Fund for the Preservation of Historic Black Churches Receives $20 Million Donation

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The National Trust for Historic Preservation’s African American Cultural Heritage Action Fund was blessed with a generous gift from Lilly Endowment Inc. which donated $20 million of funding for the preservation of historic black churches, according to The Christian Post. The donation came on the day Martin Luther King Jr.’s lasting legacy is celebrated. 

The senior vice president and executive director of The National Trust for Historic Preservation’s African American Cultural Heritage Action Fund, Brent Leggs, shared that the preservation of black churches is an important part of preserving America’s history. Leggs told ABC News, “Black churches are exceptionally important in American democracy, not only for their legacy in civil and human rights, but also for their role in uplifting civic identity and community empowerment.”


The gift will help black churches increase their engagement and membership, and better meet the needs of their congregations and communities. The Christian Post reports that according to a 2019 study from Pew Research, millennials and members of Generation Z “seldom or never attend religious services.” Anthony B. Pinn, The Agnes Cullen Arnold professor of humanities and religion at Rice University in Houston, Texas suggests that if black churches position themselves as a meaningful place in the lives of younger generations, participation and attendance could see an improvement.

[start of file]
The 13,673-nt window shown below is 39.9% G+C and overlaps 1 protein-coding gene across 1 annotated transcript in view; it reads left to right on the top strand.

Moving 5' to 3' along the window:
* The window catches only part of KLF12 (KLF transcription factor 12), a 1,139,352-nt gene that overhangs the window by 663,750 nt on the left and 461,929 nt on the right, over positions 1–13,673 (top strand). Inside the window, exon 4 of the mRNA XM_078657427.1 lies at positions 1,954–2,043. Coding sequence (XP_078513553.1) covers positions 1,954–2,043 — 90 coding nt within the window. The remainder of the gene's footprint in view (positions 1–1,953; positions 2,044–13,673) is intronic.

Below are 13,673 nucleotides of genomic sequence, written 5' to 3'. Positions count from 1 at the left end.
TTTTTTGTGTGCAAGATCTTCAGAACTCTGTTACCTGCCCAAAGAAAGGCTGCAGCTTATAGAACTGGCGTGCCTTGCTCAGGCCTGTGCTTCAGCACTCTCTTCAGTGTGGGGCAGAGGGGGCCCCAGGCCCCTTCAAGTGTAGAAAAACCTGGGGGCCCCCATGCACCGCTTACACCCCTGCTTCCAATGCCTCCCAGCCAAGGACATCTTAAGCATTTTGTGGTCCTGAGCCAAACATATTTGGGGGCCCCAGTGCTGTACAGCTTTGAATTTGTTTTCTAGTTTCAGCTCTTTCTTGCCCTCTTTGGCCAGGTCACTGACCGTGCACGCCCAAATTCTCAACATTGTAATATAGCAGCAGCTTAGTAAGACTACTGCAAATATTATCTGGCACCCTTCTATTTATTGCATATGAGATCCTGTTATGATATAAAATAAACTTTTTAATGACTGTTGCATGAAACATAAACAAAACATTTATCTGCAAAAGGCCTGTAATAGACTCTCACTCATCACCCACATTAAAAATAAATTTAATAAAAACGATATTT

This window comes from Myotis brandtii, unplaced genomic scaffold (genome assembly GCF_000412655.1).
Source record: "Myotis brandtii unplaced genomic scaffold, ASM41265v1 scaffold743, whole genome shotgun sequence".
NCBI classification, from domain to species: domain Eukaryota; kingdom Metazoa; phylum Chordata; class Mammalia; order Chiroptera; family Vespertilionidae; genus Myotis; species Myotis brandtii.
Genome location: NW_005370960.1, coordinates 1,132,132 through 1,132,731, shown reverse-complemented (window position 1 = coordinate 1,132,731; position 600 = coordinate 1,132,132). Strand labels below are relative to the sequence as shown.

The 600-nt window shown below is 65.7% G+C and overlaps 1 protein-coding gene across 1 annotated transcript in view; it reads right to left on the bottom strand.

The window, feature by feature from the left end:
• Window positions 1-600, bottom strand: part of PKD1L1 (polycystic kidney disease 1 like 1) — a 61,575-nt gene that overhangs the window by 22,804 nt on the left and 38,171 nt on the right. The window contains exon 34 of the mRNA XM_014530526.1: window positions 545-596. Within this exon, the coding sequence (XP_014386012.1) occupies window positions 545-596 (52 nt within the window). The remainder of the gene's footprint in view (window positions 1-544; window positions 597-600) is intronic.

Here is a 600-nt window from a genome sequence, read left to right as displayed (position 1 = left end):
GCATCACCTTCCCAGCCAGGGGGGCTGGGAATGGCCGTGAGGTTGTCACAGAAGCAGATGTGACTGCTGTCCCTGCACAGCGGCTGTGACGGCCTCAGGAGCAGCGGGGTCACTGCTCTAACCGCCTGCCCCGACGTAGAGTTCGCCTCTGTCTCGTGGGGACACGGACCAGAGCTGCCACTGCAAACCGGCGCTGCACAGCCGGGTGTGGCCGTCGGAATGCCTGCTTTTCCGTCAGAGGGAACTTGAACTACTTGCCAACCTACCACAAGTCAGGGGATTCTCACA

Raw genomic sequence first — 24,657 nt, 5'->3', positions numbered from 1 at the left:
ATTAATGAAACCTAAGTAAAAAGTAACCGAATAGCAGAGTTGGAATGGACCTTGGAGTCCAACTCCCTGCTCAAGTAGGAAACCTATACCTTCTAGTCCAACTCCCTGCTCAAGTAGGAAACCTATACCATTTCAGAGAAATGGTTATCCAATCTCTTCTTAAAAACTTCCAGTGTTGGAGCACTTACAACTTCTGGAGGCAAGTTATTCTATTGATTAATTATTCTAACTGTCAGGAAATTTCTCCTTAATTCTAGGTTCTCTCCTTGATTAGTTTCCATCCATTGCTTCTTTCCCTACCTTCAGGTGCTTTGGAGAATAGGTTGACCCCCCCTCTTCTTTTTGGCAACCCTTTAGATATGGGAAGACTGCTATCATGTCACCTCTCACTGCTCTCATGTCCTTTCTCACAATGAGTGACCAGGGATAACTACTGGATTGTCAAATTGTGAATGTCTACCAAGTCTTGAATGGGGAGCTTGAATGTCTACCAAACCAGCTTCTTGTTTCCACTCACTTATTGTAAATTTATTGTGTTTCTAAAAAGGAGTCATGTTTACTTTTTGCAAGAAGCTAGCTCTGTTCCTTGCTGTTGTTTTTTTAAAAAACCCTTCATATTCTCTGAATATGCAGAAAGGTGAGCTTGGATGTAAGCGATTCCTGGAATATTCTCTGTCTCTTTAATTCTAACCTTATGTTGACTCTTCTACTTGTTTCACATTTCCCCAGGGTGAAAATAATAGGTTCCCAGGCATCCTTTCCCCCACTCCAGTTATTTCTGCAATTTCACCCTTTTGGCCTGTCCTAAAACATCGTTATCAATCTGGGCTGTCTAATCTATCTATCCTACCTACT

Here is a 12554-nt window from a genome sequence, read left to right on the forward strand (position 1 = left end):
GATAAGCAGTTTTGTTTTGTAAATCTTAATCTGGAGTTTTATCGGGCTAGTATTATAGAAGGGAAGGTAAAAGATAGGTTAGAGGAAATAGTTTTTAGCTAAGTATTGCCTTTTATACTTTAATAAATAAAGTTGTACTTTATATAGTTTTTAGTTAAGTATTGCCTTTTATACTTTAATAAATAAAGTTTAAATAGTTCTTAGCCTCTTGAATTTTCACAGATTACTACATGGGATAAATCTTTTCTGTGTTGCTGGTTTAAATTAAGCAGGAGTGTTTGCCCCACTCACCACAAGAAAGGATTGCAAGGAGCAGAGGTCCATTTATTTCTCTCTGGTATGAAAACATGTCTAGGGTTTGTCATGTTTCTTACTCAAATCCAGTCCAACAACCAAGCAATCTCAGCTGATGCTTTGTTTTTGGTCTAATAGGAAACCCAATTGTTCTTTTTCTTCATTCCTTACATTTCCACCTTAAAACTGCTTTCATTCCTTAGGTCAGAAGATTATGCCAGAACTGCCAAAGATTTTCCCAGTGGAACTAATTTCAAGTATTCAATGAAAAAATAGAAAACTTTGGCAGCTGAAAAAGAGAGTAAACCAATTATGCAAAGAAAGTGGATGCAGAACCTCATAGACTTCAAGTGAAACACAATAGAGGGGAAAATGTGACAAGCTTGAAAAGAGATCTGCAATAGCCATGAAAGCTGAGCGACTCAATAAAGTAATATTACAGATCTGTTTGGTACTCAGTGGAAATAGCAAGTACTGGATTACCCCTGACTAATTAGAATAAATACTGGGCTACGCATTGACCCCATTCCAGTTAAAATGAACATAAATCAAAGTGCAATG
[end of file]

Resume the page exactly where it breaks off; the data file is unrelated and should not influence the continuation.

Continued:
According to Christianity Today, “The African American Cultural Heritage Action Fund is expected to give direct and targeted funding and assistance to black churches for staffing and operations, help them create an emergency fund and help churches develop digital storytelling and documentation strategies,” as was reported by ABC News. One church that is expected to be among the first to receive $100,000 from the emergency fund is St. James AME Church in Mayfield, Kentucky, founded in 1868, that was destroyed in the December tornadoes. 


The funding for the preservation of black churches has been provided by Lilly Endowment Inc., which was founded in 1937 for the “promotion and support of religious, educational or charitable purposes.” The private philanthropic foundation shares that they place special emphasis on projects that will benefit young people and strengthen the finances of institutions. With the new funding, churches will be able to reestablish themselves in the community and bring people from all generations together. 

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